It has been almost two years since I reported to you on the eelgrass project at Pier 5 in Sunset Park, Brooklyn. Since then most of what I have done is periodic monitoring of the eelgrass. There have been no additional plantings since those done between 2012 and 2014. Harbor School students installed a small eelgrass monitoring installation at the site, with eelgrass, during August, 2014 under the direction of Nichol Martinez (a senior student at the school at that time and now just completed her freshman year at Columbia University – congratulations).
Generally the eelgrass at the Pier 5 site has survived. Some areas have only remnants of what was first planted, and other areas appear to have spread modestly from the initial planting area. My current focus is trying to install a GoPro camera at a fixed location to enable me to video a section of the eelgrass planting, during as much of a tidal cycle as possible, to see the "behavior" of the eelgrass and the surrounding environment. I am interested in, over time, seeing seasonal changes; growth, loss, mud snail impact, marine organisms, etc. Prior to this approach I have monitored the eelgrass throughout the site by walking around with a GoPro camera at the end of a pole but not knowing if eelgrass is within view.
I encountered a number of challenges in attempting to do a fixed location video for an extended period of time. These challenges were both in the equipment I have and in trying to work in the natural marine environment. Using the largest storage microchip available for the GoPro camera (64 GB) and the biggest battery compatible with the expanded waterproof camera casing, I am able to record a 4 hour video. The limiting factor for the recording is battery storage not the capacity of the microchip. A big issue was securing the camera to an anchor so the camera does not move, is not damaged or lost, and can be easily retrieved. I used a screw anchor with a welded bolt that screwed into the camera casing. Wearing waders, at a very low, low tide I installed the camera at the selected site and retrieved it the next day at the equivalent low tide. The installation had to be at a low tide with sufficient daylight remaining, at least four hours, to record as much of the tidal cycle as possible.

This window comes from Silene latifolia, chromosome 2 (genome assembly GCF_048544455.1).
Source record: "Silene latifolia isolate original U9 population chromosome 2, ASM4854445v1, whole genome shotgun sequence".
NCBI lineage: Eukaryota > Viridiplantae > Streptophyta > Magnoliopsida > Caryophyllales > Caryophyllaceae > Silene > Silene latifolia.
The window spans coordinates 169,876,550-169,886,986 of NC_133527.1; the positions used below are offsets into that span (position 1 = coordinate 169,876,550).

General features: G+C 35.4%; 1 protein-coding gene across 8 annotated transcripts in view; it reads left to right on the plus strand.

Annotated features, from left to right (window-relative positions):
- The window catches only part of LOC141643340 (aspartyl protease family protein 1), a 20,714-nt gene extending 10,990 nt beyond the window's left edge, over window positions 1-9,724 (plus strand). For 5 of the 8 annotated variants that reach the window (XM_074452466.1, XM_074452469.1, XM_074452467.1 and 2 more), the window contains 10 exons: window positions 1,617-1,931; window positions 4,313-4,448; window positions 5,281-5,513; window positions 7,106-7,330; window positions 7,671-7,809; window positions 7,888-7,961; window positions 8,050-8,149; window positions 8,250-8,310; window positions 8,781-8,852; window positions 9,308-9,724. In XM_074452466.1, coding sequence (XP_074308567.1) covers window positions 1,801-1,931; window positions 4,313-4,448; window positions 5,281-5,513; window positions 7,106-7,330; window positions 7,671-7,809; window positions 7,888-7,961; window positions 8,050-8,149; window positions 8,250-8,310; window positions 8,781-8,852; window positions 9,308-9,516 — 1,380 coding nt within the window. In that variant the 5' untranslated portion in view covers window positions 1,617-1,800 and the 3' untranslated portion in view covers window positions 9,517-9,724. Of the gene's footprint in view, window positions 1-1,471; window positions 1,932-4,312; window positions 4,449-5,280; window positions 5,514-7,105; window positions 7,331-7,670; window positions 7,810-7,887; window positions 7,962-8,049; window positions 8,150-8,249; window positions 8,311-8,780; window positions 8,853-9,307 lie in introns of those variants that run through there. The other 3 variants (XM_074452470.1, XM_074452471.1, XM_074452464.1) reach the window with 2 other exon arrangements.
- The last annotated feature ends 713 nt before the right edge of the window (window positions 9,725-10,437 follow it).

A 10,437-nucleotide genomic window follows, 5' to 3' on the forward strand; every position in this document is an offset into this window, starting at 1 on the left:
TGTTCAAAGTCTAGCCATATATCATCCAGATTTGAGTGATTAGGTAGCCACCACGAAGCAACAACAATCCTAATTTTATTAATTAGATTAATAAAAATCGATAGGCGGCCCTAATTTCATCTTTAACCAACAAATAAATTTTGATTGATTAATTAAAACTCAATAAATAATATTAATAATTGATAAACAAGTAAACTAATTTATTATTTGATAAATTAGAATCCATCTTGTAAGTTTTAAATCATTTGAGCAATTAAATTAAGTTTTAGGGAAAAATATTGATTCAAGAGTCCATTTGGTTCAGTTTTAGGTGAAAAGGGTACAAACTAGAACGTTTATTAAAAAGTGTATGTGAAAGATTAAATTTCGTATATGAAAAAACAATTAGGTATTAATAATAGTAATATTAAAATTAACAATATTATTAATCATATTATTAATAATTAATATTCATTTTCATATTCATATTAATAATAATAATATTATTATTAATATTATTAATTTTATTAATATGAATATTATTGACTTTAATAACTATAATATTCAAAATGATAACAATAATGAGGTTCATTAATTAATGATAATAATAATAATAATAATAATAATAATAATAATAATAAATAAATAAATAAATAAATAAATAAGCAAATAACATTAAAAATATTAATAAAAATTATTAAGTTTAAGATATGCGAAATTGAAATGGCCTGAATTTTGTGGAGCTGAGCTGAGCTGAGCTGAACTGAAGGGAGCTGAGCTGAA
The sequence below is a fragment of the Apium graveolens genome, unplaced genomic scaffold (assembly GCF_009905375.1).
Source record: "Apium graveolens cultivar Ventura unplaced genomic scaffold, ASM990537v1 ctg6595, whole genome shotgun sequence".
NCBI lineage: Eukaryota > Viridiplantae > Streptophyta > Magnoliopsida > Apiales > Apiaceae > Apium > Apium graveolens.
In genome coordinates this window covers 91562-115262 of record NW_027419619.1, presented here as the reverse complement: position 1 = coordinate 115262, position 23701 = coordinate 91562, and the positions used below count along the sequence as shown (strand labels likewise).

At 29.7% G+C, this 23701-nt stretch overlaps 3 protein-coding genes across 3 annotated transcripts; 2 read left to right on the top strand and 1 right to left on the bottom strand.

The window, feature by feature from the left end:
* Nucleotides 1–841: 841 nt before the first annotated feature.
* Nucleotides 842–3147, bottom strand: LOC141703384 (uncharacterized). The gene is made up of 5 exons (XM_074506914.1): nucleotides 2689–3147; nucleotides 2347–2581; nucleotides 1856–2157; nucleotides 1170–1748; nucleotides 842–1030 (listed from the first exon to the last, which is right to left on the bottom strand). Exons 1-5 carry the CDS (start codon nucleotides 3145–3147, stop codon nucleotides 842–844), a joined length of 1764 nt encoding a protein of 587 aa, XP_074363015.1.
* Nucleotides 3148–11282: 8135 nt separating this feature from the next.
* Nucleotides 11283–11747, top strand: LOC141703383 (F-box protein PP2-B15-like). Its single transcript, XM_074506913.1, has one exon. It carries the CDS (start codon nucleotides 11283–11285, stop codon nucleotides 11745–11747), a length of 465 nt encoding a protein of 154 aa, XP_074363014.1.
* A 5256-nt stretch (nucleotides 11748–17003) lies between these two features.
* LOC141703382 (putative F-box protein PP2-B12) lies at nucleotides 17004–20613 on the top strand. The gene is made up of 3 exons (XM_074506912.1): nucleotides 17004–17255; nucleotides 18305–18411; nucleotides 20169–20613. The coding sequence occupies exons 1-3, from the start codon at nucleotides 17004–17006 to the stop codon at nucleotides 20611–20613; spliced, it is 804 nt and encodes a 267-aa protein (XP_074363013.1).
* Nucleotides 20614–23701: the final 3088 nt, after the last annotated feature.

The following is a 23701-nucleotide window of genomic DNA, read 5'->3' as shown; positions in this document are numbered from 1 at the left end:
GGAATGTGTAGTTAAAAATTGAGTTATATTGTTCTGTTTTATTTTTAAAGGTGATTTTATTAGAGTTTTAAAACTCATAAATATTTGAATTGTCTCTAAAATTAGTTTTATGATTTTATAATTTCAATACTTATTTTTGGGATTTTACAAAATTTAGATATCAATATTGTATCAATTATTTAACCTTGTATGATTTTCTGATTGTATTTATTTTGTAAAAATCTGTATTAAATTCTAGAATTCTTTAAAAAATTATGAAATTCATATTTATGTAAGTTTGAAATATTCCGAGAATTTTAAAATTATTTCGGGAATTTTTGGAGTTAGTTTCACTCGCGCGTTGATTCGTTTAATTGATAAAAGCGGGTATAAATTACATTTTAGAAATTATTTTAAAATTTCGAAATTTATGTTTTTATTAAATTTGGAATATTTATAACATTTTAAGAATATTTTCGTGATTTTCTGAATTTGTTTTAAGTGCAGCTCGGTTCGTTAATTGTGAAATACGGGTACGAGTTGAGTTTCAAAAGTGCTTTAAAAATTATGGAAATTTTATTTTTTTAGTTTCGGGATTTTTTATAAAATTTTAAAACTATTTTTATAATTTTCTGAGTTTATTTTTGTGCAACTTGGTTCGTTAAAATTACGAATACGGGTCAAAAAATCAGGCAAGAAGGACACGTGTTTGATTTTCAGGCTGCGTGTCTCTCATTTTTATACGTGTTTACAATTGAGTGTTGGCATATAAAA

After a number of failed efforts but fortunately not losing the camera, I had success on June 2nd, 2016. This was a nice warm day at Pier 5, air temperature 73° F, water temperature 65° F. We weren't the only ones having fun on the pier that day (Pic. 1). Low tide was -.34' at 12:29 pm and I was easily able to find the eelgrass at the site I planned to monitor (Pic. 2). Using a Secci Disk I measured the visibility in the water to be 4'.
The GoPro camera was attached to the screw anchor and installed at the site at 12:32 pm. A nearby Egret oversaw the installation (Pic. 3). The camera was about 4" off the bottom and approximately 8" from the nearest eelgrass. The water depth at that time was 3'8". The next day at 1:23 pm, low tide, the camera was removed.
I did not know until I uploaded the microchip onto my computer whether the camera was operating, for how long it recorded, or whether I had it pointed in the right direction. Fortunately everything worked out fine. I had a four hour video of grass growing!
I have edited the video to just under 5 minutes and posted it on YouTube - https://www.youtube.com/watch?v=RB0z1Yec_4s . You can also access it by typing Bart Chezar Eelgrass Project on the YouTube web page (note: there are two other videos done earlier; Spring/Summer 2014 and 7/31/15). I know this video may not have you sitting at the edge of your seat with excitement, but try and stay with it until the end for a surprise. Some things to take note of on the 6/2 video are:
- The initial part of the video (loud) shows me screwing in the anchor with the camera running. Notice the eelgrass bed in the background.